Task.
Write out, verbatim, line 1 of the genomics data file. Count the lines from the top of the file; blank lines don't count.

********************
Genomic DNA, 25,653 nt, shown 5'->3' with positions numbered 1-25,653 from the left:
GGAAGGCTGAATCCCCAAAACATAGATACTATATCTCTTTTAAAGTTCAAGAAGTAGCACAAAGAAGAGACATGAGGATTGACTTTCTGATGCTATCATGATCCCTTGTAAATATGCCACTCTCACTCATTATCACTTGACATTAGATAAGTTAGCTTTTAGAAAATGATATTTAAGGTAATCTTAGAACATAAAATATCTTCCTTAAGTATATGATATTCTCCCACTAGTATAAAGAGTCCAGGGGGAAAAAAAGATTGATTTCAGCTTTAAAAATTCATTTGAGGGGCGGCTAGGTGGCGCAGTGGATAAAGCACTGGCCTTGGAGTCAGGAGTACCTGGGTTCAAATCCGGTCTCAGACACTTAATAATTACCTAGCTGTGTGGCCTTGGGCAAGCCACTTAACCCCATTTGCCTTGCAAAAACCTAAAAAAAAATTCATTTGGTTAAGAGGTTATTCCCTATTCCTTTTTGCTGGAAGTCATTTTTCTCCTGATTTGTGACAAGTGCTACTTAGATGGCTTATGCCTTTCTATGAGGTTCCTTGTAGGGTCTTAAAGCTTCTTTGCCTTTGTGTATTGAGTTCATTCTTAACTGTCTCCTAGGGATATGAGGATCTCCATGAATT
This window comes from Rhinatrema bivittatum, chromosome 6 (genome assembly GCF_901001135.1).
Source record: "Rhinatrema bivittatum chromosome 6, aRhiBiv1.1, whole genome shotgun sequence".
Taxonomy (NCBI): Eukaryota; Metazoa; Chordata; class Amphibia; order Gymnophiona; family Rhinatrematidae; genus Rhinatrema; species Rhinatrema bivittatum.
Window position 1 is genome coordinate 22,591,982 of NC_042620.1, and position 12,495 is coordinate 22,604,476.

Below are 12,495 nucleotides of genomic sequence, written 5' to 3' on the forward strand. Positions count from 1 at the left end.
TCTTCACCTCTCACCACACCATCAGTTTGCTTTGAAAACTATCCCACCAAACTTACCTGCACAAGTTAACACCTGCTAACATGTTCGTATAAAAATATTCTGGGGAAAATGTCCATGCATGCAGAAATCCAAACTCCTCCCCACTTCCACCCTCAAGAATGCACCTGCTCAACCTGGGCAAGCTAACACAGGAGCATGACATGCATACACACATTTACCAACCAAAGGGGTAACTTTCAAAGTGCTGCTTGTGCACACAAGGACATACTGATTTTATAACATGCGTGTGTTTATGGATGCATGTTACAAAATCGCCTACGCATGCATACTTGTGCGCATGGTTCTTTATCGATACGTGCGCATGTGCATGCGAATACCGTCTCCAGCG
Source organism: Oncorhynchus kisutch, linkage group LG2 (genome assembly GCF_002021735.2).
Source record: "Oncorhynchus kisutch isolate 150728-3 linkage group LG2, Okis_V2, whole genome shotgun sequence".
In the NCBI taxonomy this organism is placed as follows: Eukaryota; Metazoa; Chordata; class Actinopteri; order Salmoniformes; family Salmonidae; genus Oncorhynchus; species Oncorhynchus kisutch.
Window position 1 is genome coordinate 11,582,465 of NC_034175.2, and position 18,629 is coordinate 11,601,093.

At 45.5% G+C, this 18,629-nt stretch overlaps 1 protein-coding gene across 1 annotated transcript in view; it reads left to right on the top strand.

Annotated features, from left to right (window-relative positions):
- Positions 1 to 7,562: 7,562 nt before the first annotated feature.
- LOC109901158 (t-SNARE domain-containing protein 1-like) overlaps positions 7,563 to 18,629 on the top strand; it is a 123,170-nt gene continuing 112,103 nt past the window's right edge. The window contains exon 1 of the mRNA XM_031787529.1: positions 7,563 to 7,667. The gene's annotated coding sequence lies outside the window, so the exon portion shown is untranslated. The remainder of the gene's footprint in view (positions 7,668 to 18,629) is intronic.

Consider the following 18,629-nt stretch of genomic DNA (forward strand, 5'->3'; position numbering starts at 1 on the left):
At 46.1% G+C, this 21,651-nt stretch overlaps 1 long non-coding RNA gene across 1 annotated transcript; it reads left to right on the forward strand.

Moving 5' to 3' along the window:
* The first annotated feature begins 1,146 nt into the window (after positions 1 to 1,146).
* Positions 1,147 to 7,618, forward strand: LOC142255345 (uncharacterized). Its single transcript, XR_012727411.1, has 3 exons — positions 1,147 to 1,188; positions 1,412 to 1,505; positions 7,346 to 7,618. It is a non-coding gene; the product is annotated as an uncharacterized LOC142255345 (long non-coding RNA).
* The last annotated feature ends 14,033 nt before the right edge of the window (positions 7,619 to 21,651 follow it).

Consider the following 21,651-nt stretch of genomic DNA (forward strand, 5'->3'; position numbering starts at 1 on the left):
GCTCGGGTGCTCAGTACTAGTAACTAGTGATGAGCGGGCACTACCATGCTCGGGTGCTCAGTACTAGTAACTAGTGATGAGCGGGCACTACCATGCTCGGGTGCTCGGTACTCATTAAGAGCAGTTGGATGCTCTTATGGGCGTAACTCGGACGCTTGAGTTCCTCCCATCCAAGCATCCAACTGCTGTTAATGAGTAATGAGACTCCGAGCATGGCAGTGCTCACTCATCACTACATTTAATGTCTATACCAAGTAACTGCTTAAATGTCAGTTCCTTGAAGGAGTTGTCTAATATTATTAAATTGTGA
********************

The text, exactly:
Genomic DNA, 25,653 nt, shown 5'->3' with positions numbered 1-25,653 from the left: